Maria Protsenko drew a map by hand while the young soldiers hung over her shoulder. When the civil defense on the morning of Saturday 26 april 1986 had been knocking on the 40-year-old chefsarkitekten it was to ask her about the maps she designed, Pripjat, and its associated nuclear power plant, Chernobyl. She had for a moment become perplexed: a map she had, but no copier.
In the Soviet union had kopiatorerna controlled since they were invented. In The book ”The Red Web” (2015) is told about Vladimir Fridkin, the engineer in the 50's invented the socialistdiktaturens first copy. 1957 uppsöktes Fridkin of a nice woman from the KGB, who told me that it would be seized. ”People can copy prohibited material.” The copier was struck in the rubble, and the only thing that survived was a disc plate, which was put up in the ladies ' room at the institute where Fridkin worked.
the state's fear of the censurtrotsande kopiatorerna. Thus did not know Maria Protsenko immediately how she could help the stressed-out soldiers, who hours after the explosion in Chernobyl's fourth reactor received in the mission to measure how high the radiation was in all areas of the city. But Protsenko was not the type who stood nonplussed. She sat simply down and began to draw a map for them for the hand. It was still streets, houses and avenues of trees, which she herself had designed, in the growing town built to house the nuclear power plant the Chernobyl employees.
Protsenkos work is characterized by an aesthetic sense that it protested against the soviet designbojorna of standardization and serial production. On the night of the Chernobyl reactor four blew up slept she happy in the belief that tomorrow's work would go on to discuss the Pripjats new sixth district, which would be built to accommodate the employees in the planned new power station Chernobyl-2. When she woke up was a blue pillar of light that a blåglödgat sword up in the sky above the Chernobyl broken ceiling, created by the ionized air above the wide-open reactor, and a new time randades.
depicted gray and gripping in HBO's new series ”Chernobyl”, directed by Johan Renck and with, among others, Stellan Skarsgård in front of the camera. The critically acclaimed series has come out with so far two of the five sections, and is probably as realistic a lavish wager to the series based on real events can be. But there are distractions, I think. Köttsåren that the irradiated firemen incurs. To a effektsökande bolmande black smoke pumps out of the reactor, when it is really only a step a deceptively thin and soft white mist out of it.Emily Watson as Ulana Khomyuk in ”Chernobyl”. Photo: HBO Nordic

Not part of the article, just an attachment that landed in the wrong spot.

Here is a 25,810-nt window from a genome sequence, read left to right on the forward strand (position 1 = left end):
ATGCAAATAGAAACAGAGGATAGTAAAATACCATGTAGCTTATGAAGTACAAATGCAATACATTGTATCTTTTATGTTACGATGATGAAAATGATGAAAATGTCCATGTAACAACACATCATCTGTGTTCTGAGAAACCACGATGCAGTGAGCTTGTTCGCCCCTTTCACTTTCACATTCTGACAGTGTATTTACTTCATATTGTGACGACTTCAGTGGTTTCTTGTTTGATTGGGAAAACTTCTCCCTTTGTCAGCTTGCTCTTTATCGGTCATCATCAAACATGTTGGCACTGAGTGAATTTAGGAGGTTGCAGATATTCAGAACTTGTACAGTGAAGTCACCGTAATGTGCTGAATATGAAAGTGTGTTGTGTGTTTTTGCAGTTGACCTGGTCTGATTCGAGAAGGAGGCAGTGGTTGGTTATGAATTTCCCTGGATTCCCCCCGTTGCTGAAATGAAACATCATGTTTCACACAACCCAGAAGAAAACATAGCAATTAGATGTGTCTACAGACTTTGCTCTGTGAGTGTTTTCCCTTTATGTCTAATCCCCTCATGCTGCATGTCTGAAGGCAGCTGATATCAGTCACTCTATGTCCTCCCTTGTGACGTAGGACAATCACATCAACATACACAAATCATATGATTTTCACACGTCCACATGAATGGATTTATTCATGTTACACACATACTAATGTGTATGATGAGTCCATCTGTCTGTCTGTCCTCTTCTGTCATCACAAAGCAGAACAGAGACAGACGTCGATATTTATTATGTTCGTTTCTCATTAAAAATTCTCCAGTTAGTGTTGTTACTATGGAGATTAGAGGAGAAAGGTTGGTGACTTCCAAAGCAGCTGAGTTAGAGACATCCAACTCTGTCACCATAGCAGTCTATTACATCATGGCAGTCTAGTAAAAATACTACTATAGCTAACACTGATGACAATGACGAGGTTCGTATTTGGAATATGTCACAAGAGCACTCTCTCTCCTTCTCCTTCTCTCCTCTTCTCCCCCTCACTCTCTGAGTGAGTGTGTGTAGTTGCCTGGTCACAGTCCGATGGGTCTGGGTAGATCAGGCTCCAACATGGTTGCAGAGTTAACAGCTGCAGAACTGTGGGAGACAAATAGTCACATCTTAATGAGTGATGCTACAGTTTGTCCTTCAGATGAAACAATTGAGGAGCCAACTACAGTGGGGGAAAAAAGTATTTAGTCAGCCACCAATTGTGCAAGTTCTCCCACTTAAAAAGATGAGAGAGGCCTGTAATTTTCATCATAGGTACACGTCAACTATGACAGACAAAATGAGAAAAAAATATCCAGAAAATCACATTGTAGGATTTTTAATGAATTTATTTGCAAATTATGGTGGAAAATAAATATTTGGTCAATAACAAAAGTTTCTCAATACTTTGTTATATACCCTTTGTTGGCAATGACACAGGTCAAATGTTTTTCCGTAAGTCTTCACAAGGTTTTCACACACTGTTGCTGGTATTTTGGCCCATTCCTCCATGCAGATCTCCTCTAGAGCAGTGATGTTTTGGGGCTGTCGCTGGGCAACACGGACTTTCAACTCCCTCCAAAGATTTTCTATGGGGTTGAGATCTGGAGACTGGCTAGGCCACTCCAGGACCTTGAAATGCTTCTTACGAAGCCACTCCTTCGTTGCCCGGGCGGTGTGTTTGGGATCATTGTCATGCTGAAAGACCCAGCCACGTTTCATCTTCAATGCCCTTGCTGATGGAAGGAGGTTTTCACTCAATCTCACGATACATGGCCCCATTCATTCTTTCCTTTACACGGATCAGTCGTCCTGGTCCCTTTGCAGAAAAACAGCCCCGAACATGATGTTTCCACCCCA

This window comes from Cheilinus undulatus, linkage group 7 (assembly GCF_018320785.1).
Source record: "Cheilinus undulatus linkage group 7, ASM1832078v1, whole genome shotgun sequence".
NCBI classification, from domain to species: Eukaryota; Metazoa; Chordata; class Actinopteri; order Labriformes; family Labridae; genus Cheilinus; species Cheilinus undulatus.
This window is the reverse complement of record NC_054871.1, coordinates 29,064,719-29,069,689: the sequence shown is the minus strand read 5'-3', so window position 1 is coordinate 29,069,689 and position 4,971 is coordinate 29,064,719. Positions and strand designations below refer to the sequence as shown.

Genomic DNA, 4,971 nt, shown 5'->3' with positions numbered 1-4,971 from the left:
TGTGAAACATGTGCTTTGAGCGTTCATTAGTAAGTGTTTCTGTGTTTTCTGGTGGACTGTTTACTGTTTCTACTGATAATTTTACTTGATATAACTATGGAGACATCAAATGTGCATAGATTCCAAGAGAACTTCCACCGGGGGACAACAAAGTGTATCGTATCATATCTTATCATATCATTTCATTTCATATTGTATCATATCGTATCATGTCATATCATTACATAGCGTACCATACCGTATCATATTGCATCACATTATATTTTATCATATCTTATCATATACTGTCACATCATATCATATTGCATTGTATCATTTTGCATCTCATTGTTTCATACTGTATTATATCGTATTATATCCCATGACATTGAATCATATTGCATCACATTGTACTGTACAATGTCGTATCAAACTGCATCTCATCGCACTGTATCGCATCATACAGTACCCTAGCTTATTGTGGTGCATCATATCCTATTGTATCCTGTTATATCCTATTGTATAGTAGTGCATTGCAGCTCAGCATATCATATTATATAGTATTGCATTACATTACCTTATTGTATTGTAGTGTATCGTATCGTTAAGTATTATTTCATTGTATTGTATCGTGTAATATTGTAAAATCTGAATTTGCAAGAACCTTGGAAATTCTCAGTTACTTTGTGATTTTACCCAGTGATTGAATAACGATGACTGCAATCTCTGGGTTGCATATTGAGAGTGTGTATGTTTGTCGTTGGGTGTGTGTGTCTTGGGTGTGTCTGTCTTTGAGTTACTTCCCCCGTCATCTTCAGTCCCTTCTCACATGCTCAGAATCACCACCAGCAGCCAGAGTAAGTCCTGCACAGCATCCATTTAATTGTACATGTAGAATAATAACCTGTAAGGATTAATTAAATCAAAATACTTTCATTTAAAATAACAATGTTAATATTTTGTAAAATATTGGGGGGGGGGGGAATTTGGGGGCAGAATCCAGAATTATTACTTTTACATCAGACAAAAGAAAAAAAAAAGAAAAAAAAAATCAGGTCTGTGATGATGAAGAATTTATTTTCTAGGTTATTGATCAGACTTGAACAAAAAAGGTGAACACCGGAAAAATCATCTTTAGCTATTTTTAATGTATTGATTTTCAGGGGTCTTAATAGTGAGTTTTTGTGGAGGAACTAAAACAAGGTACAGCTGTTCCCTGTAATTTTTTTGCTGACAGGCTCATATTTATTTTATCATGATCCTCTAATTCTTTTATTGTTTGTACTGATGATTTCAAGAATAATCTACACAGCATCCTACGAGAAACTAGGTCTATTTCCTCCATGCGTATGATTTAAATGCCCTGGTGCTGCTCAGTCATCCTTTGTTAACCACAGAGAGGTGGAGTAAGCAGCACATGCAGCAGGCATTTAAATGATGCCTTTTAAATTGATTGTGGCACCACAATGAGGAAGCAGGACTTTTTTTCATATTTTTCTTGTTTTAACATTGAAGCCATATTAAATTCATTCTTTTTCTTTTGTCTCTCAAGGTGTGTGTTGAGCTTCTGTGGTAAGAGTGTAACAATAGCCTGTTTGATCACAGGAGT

DN:s a review of ”Chernobyl” is available here.
And so to Maria Protsenko is not mentioned. I get to know her in the recently published book ”Midnight in Chernobyl”, written by Adam Higginbotham, a monstrous feat to the report, which consists of up to 70% of the story and 30 per cent of notes and bibliography. Higginbothams book is equal parts a description of the fasadfixerade and arrogant state that could give birth to a ticking time bomb as Chernobyl and the course of events when the work was blown up and its consequences, and Protsenko is decidedly one of the book's most fascinating characters.
, you can say. She was born at the border to China by the sino-Russian parents and saw the dictatorship's cruelty up close, first when her grandfather disappeared in Stalin's Gulag, then when her two brothers who had been refused visits to the doctor died of diphtheria, and finally, when her sorrowful father fell in a opiumberoende and her mother took her and fled to Kazakhstan. Because of her chinese origin, she was never party membership, but still she managed to climb and became Pripjats chief architect. After the accident, she thought the last to the evacuation of the city she built was only temporary. Longer than any other care she, yes, loved, the place that has already died.
In the ”Chernobyl” on HBO is a nuclear physicist Ulana Khomyuk, a fictional representative for all the researchers trying to understand and convince the sluggish state of the institutional shortcomings that lay behind the accident, one of the relatively few prominent women. It is a shame that HBO missed or rejected Maria Protsenko, a stubborn visionary, who fought in the hidden. In ”Midnight in Chernobyl,” she shows Higginbotham a book from Pripjat, and says that it still smells like ozone. Higginbotham does not know the scent, and then blows she even radioactive dust of it so he gets it in the nose and throat. Then says she is against the upset Higginbotham: ”If it was dangerous had I not taken it.” Such people, I want to see on tv.
Read more texts by Jack Werner here. For example: Why has Facebook become boring.